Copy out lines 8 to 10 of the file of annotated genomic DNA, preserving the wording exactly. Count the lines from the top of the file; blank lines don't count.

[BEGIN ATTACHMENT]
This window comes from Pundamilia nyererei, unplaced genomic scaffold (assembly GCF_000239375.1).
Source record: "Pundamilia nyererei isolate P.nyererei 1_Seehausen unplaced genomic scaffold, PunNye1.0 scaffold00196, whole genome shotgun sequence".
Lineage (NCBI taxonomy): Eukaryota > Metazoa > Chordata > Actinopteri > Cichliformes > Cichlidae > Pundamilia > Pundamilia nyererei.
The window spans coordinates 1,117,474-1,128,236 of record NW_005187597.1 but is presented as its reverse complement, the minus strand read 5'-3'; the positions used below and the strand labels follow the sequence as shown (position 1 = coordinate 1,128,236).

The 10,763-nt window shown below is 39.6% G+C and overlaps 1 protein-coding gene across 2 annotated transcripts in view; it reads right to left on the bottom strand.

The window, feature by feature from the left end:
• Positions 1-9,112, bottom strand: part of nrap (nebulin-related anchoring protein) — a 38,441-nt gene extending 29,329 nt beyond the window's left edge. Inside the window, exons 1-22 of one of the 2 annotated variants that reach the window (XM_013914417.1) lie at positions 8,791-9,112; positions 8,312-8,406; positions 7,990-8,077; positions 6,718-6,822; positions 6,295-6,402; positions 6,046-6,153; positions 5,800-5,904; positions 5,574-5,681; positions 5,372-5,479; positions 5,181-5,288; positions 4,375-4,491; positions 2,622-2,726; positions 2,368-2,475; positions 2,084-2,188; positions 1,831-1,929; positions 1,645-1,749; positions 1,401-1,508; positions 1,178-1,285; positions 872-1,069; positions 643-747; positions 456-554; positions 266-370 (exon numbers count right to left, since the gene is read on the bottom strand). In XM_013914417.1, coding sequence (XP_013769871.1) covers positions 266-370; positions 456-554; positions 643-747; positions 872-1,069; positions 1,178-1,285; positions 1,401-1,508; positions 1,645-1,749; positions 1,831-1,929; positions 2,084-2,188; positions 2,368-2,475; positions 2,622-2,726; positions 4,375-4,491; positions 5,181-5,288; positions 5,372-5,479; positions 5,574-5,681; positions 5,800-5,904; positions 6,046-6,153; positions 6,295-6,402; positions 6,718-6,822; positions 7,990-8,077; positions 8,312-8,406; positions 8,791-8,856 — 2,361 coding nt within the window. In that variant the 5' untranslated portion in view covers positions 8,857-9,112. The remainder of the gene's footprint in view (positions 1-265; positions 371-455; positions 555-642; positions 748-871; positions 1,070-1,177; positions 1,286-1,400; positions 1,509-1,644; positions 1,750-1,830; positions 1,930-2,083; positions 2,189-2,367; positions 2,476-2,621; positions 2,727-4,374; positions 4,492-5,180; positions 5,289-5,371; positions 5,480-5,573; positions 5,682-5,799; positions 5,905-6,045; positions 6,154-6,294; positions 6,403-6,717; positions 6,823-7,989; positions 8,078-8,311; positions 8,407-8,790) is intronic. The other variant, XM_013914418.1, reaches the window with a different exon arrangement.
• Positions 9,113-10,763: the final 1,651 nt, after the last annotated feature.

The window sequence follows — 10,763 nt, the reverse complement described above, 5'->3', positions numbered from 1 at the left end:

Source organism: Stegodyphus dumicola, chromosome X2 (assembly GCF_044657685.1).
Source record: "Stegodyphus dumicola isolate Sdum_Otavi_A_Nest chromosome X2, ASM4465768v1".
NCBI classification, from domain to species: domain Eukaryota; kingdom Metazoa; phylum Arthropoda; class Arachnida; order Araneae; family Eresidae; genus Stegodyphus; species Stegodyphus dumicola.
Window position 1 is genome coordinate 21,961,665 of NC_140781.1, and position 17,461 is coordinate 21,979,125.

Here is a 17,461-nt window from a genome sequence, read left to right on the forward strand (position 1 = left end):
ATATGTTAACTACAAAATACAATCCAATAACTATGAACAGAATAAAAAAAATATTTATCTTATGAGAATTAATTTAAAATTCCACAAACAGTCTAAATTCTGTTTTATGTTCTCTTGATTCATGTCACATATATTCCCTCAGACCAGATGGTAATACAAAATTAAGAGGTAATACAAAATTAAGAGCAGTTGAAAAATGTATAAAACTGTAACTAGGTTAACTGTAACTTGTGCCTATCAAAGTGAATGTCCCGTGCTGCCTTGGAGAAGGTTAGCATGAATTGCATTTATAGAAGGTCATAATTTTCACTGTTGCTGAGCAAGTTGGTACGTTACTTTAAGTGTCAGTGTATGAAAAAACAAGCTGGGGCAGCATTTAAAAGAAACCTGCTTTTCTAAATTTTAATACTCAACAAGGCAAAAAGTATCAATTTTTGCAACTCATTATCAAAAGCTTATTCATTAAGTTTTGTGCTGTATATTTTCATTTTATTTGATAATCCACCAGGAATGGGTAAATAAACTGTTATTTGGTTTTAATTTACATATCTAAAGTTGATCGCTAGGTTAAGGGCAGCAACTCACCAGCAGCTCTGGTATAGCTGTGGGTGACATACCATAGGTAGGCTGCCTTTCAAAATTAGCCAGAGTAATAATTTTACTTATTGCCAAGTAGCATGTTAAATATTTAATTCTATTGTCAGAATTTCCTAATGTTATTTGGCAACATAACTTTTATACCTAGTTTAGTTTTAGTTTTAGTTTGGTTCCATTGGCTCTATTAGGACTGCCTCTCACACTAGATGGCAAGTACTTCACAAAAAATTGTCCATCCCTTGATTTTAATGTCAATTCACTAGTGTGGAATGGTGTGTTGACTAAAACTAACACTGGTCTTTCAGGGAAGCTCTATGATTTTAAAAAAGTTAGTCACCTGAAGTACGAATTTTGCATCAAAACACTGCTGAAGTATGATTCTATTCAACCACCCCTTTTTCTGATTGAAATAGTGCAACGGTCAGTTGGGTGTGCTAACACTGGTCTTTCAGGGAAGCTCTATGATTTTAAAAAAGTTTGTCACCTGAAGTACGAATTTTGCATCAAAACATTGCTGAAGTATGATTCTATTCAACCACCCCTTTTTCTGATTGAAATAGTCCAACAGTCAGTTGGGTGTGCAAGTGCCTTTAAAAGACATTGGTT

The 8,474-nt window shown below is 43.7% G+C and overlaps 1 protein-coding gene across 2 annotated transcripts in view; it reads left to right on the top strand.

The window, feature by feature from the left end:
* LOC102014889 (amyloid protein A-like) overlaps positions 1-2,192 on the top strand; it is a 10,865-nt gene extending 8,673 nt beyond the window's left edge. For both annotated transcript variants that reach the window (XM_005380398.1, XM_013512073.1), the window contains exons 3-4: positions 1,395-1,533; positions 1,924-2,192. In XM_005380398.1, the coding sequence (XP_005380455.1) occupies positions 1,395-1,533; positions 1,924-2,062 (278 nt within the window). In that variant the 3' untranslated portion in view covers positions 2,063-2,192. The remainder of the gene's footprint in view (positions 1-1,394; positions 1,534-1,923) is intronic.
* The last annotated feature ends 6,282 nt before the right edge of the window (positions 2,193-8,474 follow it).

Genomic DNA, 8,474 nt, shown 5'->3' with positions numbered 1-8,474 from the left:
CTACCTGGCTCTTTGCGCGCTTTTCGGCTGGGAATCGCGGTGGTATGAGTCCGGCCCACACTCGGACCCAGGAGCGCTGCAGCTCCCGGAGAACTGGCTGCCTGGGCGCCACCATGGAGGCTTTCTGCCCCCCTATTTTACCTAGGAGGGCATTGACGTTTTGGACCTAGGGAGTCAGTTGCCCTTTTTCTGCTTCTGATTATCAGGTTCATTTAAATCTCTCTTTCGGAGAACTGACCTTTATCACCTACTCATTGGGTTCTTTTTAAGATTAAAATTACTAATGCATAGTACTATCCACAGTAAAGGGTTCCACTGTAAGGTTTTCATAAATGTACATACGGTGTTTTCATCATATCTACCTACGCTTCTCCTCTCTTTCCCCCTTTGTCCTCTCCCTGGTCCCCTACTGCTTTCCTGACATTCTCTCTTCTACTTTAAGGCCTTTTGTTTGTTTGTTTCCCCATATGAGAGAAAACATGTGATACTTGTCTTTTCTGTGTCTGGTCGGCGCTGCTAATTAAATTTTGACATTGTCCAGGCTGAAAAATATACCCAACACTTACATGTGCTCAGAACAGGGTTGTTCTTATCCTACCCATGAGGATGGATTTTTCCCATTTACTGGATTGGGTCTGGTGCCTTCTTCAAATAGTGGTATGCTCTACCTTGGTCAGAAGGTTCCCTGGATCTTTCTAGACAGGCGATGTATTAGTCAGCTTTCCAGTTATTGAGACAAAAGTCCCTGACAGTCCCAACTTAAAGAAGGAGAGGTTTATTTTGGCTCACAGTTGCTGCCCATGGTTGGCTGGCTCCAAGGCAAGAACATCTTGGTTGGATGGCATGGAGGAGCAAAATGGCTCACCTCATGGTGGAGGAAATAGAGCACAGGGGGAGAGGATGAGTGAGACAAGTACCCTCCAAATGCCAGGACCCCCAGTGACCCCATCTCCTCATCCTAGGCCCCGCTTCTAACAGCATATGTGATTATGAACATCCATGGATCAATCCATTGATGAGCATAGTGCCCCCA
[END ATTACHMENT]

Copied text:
• Positions 9,113-10,763: the final 1,651 nt, after the last annotated feature.

The window sequence follows — 10,763 nt, the reverse complement described above, 5'->3', positions numbered from 1 at the left end:

Source organism: Stegodyphus dumicola, chromosome X2 (assembly GCF_044657685.1).